The last time the Baltimore Orioles won five straight games, it was the first week of May, and it was a mirage. The Orioles lost seven of their next eight. Their pitching fell into a funk from which it has only recently emerged. But there is reason to believe things are different now.
This winning streak, which was extended tonight with a 7-1 victory over the Kansas City Royals, finds the Orioles healthier, more cohesive and, above all, pitching much more assuredly.
"I don't know how far this will go, but if we continue to pitch like this we're going to win ballgames," said Manager Ray Miller. "How many? I don't know. But there's a ways to go. . . . Right now things are going well. I just hope we stay healthy."
Fortified by a ridiculously easy three-game sweep of the Atlanta Braves over the weekend, emboldened by the record-setting 22-1 victory that completed it, and stabilized by a week-long run of great pitching, the Orioles got another encouraging start from Scott Erickson (3-8) and at least one hit from every starter for the second straight game.
"It's starting to look like the game plan coming out of spring training," said first baseman Will Clark. "You can see something happening. When your pitcher gives you seven or eight solid innings, and your offense does a good job being opportunistic, you're going to win ballgames."
The Orioles have outscored opponents 44-6 during their winning streak.
"The guys just know each other better now," second baseman Delino DeShields said. "No excuses for the way we played earlier this season -- we stunk. But this is how we expected to play."
The amazing play of third baseman Cal Ripken continued, with two more hits and two RBI. The night after breaking club records with six hits and five runs, Ripken received a standing ovation from the Camden Yards crowd of 37,501 when his name was announced before his first at-bat, and Ripken responded by driving in the Orioles' first run with a groundout. The RBI was the 1,538th of his career, moving him past Joe DiMaggio for 32nd place all-time.
Ripken's 2-for-4 night raised his batting average five more points to .333. He also started an inning-ending double play with a spectacular diving stop of Chad Kreuter's grounder in the sixth.
Mike Bordick hit a three-run homer in the fourth, B.J. Surhoff singled in the first inning -- extending his hitting streak to 15 games (his second such streak this season) -- and designated hitter Harold Baines, back in the lineup after a week of interleague games rendered him almost invisible, reached base four times, on three walks and a single.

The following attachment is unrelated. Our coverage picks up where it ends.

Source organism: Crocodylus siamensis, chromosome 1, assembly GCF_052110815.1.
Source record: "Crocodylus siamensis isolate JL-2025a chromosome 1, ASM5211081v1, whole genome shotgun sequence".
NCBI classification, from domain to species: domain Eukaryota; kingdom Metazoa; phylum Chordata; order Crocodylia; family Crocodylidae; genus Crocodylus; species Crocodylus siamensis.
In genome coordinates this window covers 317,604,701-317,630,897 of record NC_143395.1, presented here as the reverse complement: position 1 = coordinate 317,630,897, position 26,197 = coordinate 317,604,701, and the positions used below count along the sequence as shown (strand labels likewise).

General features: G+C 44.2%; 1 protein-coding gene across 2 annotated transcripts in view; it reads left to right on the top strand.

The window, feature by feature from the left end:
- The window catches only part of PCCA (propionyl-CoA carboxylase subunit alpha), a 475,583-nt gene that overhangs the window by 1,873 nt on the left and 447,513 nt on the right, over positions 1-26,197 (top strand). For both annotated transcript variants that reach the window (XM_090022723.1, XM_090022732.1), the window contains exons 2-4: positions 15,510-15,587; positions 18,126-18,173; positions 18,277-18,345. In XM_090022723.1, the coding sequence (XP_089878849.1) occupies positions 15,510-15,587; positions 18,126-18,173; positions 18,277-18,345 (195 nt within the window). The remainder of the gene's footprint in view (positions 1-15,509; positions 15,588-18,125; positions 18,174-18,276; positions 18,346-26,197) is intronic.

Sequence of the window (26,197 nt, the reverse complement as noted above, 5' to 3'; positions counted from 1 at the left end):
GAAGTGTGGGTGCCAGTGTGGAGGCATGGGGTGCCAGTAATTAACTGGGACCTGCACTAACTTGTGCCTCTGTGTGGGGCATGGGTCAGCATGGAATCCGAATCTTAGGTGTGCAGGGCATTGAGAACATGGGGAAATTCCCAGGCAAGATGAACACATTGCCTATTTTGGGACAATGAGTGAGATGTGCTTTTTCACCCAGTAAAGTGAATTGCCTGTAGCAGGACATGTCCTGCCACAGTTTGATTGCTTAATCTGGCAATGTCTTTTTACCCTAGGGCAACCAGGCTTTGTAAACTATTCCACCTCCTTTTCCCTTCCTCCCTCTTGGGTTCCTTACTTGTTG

Thanks to their three-day mauling of the Braves, the Orioles came into tonight's game with their lowest earned-run average of the season (5.49) and their highest batting average since April 17 (.282).
In their previous two games, the Orioles had scored a total of nine runs in the first inning. Tonight they waited until the second inning to start roughing up starter Kevin Appier (6-5).
After Ripken's RBI groundout, catcher Mike Figga had an RBI single -- his first major league RBI -- and Brady Anderson brought in the third run with a shallow sacrifice fly to right, on which DeShields brazenly tagged and scored when Jermaine Dye's throw escaped catcher Kreuter.
Erickson turned in his second straight impressive start. His ERA, which stood at 8.44 on May 3, dropped to 6.17.
The difference between this Erickson and the Erickson who opened the season with five straight losses is slight -- a few more ground balls, a few extra inches of drop on his sinker, a few fewer mistakes. Tonight his mistakes stayed in the park. Twice, the Royals flew out to the warning track in center.
The Royals had at least two runners reach base in six of Erickson's eight innings, but Erickson made his best pitches on his biggest pitches, stranding all but one of those base runners -- Joe Randa led off the fifth with a walk, and scored on Carlos Beltran's groundout. Erickson also benefited from three double plays. The Royals were 0 for 13 against him with runners in scoring position.
"I'm still not where I want to be," Erickson said. "My velocity still isn't there yet. But at least I'm keeping the ball down."
CAPTION: Orioles second baseman Delino DeShields very well might be seeing stars after being upended by Royals' Chad Kreuter. DeShields's throw to first was too late for a double play.